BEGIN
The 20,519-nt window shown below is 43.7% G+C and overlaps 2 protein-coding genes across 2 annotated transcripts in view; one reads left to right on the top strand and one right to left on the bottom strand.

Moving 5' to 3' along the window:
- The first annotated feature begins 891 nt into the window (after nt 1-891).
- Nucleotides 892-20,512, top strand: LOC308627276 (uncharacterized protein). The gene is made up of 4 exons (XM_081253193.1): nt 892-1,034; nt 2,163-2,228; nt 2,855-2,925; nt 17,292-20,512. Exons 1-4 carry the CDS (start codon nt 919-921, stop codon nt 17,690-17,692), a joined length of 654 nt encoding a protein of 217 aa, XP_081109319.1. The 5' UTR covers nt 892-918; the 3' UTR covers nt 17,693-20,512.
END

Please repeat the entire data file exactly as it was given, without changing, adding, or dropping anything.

The 20,519-nt window shown below is 43.7% G+C and overlaps 2 protein-coding genes across 2 annotated transcripts in view; one reads left to right on the top strand and one right to left on the bottom strand.

Moving 5' to 3' along the window:
- The first annotated feature begins 891 nt into the window (after nt 1-891).
- Nucleotides 892-20,512, top strand: LOC308627276 (uncharacterized protein). The gene is made up of 4 exons (XM_081253193.1): nt 892-1,034; nt 2,163-2,228; nt 2,855-2,925; nt 17,292-20,512. Exons 1-4 carry the CDS (start codon nt 919-921, stop codon nt 17,690-17,692), a joined length of 654 nt encoding a protein of 217 aa, XP_081109319.1. The 5' UTR covers nt 892-918; the 3' UTR covers nt 17,693-20,512.